Food allergies are becoming increasingly common, with an estimated 32 million Americans suffering from at least one food allergy. While food allergies can range from mild to severe, they can all be life-threatening and require careful management. Here’s what you need to know about the growing prevalence of food allergies and how to protect yourself and your family.
What Causes Food Allergies?
Food allergies are caused by an immune system reaction to a food protein. When a person with a food allergy eats the food, their body mistakenly identifies the protein as a threat and releases chemicals to fight it off. This reaction can cause a range of symptoms, from mild skin rashes to life-threatening anaphylaxis.
Who Is at Risk for Food Allergies?
Anyone can develop a food allergy, but some people are more likely to have them than others. Children are particularly at risk, with 8% of children under the age of 18 having at least one food allergy. People with other allergies, such as hay fever or asthma, are also more likely to develop food allergies.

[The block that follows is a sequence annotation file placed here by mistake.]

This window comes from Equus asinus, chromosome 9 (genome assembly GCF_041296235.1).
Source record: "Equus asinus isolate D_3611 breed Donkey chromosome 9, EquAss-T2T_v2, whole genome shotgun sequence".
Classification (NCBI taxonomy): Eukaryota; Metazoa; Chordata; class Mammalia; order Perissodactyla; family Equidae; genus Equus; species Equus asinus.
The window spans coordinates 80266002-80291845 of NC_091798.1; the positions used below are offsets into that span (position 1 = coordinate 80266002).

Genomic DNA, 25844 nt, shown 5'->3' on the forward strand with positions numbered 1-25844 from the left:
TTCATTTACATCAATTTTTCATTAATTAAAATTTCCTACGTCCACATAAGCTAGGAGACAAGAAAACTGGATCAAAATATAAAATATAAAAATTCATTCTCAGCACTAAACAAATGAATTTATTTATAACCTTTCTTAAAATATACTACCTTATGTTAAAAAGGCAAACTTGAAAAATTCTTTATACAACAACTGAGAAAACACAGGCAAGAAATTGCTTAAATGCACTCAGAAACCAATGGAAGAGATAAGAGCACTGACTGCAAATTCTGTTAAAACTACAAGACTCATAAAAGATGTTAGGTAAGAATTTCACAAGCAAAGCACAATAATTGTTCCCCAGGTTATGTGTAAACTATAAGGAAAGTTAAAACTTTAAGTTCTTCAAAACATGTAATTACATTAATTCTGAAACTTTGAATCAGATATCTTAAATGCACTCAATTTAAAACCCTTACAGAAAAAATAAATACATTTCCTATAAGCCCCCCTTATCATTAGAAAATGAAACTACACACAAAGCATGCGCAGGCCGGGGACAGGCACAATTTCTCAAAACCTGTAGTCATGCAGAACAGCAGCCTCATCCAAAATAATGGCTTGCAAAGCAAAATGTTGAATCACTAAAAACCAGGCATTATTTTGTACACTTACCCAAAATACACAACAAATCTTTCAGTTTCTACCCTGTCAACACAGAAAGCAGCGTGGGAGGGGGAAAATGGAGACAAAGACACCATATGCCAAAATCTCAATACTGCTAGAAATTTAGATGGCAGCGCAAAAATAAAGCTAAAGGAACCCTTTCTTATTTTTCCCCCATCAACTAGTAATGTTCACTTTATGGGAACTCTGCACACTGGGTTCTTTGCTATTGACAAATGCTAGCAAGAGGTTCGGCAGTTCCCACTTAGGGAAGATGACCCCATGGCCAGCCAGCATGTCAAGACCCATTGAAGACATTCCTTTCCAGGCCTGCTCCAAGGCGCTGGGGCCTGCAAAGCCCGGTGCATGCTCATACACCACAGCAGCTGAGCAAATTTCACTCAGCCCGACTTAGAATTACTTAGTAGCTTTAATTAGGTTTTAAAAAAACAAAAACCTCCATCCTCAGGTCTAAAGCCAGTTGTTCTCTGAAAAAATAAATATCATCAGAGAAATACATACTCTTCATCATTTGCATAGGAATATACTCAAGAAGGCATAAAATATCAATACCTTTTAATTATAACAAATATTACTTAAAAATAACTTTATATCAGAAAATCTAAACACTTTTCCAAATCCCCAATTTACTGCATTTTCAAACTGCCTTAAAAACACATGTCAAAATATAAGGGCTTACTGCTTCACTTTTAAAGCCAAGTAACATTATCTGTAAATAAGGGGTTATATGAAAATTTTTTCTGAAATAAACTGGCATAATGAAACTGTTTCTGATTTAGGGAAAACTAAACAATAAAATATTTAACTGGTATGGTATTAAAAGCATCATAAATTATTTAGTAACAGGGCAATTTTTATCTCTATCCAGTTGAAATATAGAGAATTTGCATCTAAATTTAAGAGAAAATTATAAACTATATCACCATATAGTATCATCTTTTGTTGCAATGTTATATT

What Are the Most Common Food Allergens?
The eight most common food allergens are milk, eggs, peanuts, tree nuts, wheat, soy, fish, and shellfish. These foods account for 90% of all food allergies.
How Can I Protect Myself and My Family from Food Allergies?
The best way to protect yourself and your family from food allergies is to be aware of the potential allergens in the foods you eat. Read food labels carefully and avoid foods that contain any of the eight most common allergens. If you’re eating out, ask your server about the ingredients in the dishes you’re considering.
If you or a family member has a food allergy, it’s important to carry an epinephrine auto-injector at all times in case of an emergency. It’s also a good idea to wear a medical alert bracelet or necklace that identifies your food allergy.
Food allergies are becoming increasingly common, but with the right precautions, you can protect yourself and your family. Be aware of the potential allergens in the foods you eat, read food labels carefully, and carry an epinephrine auto-injector if you or a family member has a food allergy.